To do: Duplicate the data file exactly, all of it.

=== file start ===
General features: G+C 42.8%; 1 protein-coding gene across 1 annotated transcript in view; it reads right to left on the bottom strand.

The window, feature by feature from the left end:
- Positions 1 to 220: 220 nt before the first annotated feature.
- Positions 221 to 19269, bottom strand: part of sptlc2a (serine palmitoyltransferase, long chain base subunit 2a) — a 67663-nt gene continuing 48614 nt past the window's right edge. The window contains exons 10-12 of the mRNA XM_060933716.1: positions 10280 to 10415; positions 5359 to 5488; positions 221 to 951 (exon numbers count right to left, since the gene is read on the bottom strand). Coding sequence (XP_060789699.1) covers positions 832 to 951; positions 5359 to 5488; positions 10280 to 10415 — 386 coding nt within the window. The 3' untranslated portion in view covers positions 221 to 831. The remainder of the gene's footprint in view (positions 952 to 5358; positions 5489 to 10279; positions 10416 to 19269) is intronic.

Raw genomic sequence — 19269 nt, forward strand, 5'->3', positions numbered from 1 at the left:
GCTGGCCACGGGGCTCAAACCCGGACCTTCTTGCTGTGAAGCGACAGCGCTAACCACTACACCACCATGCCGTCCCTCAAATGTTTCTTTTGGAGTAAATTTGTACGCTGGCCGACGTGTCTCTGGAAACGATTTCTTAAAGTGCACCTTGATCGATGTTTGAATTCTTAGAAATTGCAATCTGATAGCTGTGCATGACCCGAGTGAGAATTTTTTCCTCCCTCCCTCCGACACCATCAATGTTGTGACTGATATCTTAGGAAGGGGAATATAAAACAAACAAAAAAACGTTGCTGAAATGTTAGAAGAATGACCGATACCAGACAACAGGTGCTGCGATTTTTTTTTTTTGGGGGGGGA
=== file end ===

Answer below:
General features: G+C 42.8%; 1 protein-coding gene across 1 annotated transcript in view; it reads right to left on the bottom strand.

The window, feature by feature from the left end:
- Positions 1 to 220: 220 nt before the first annotated feature.
- Positions 221 to 19269, bottom strand: part of sptlc2a (serine palmitoyltransferase, long chain base subunit 2a) — a 67663-nt gene continuing 48614 nt past the window's right edge. The window contains exons 10-12 of the mRNA XM_060933716.1: positions 10280 to 10415; positions 5359 to 5488; positions 221 to 951 (exon numbers count right to left, since the gene is read on the bottom strand). Coding sequence (XP_060789699.1) covers positions 832 to 951; positions 5359 to 5488; positions 10280 to 10415 — 386 coding nt within the window. The 3' untranslated portion in view covers positions 221 to 831. The remainder of the gene's footprint in view (positions 952 to 5358; positions 5489 to 10279; positions 10416 to 19269) is intronic.

Raw genomic sequence — 19269 nt, forward strand, 5'->3', positions numbered from 1 at the left:
GCTGGCCACGGGGCTCAAACCCGGACCTTCTTGCTGTGAAGCGACAGCGCTAACCACTACACCACCATGCCGTCCCTCAAATGTTTCTTTTGGAGTAAATTTGTACGCTGGCCGACGTGTCTCTGGAAACGATTTCTTAAAGTGCACCTTGATCGATGTTTGAATTCTTAGAAATTGCAATCTGATAGCTGTGCATGACCCGAGTGAGAATTTTTTCCTCCCTCCCTCCGACACCATCAATGTTGTGACTGATATCTTAGGAAGGGGAATATAAAACAAACAAAAAAACGTTGCTGAAATGTTAGAAGAATGACCGATACCAGACAACAGGTGCTGCGATTTTTTTTTTTTGGGGGGGGA